Exercise beats stenting, medical care for PAD costs

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 - treadmill

Proponents of supervised exercise as a treatment for peripheral artery disease (PAD) can flex their muscles a bit more with policy makers and payers after a cost-effectiveness analysis showed the approach to be a good value.

The CLEVER (Claudication: Exercise Versus Endoluminal Revascularization) trial compared three treatments for patients with moderate to severe aortoiliac PAD: supervised exercise, iliac stenting and optimal medical care. Patients were followed for 18 months.

Results showed that patients in the exercise and stenting groups had improved walking performance and quality of life (QOL) at six and 18 months compared with optimal medical care. The economic study, led by Matthew R. Reynolds, of the Harvard Clinical Research Institute in Boston, assessed the relative cost-effectiveness of the three strategies over a five-year time frame.

The cost analysis included 98 patients with complete clinical and economic follow-up data at six months. In their base case, the researchers assumed the utility differences between groups would diminish over time and equalize at five years.

Their analysis showed that the mean encounter cost for the stenting group totaled $9,211 with a mean hospital stay of 0.8 days. Mean total costs for supervised exercise was $4,447 with almost half attributed to the time (lost wages) spent by patients. They converted all costs to 2011 U.S. dollars.

Cumulative 18-month costs reached $5,179 for optimal medical care, $9,804 for supervised exercise and $14,590 for stenting. Under the base case model and adjusted for baseline differences, quality-adjusted life years (QALYs) through 18 months were 1.05, 1.14 and 1.16, respectively.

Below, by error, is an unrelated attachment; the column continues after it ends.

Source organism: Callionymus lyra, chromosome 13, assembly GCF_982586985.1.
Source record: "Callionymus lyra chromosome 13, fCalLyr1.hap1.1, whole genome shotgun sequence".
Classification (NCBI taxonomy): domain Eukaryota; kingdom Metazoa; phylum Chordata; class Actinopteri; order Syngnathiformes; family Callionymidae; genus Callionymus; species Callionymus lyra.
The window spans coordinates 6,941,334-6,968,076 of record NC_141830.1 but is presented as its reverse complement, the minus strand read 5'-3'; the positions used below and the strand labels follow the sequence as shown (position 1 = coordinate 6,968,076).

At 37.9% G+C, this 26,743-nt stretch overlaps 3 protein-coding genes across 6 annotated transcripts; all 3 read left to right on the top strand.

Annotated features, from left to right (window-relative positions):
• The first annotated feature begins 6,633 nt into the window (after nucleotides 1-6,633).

Over five years, the incremental cost-effectiveness ratios (ICERs) for exercise vs. medical care and stenting vs. medical care were $24,070 per QUAL gained and $41,376 per QALY gained, respectively. Compared with supervised exercise, the ICER for stenting at five years totaled $122,600 per QALY gained. In sensitivity analyses, assuming better stent durability than in the base case model improved the ICER for stenting while assuming lower facility costs for exercise improved its ICER.

“[T]he cost-effectiveness of ST [stenting] relative to SE [exercise] was uncertain and would most likely represent high value only if the treatment effect of ST were more durable than that of SE,” Reynolds et al wrote.

Based on longer-term QOL benefits projected in the economic analysis, they saw the incremental costs of stenting and supervised exercise to be reasonable and economically attractive from a societal perspective. In the short-term, exercise may provide a better value, they suggested.

Excluding patient costs in the exercise program—that is, taking on the payer or health system perspective— gave exercise a cost advantage over optimal medical therapy.

Reynolds et al noted Medicare covers rehabilitation costs for a number of cardiovascular procedures but not for supervised exercise for PAD claudication. Even when assuming facility costs for supervised exercise that were 50 percent higher than some of the reimbursed cardiac rehabilitation costs, exercise proved to be more cost effective than optimal medical management for PAD.

Stenting is widely available as a treatment for PAD claudication. “Given the increased expense and marginal benefits of ST relative to SE, there would appear to be no rational justification for covering ST but not SE for the treatment of claudication,” they argued.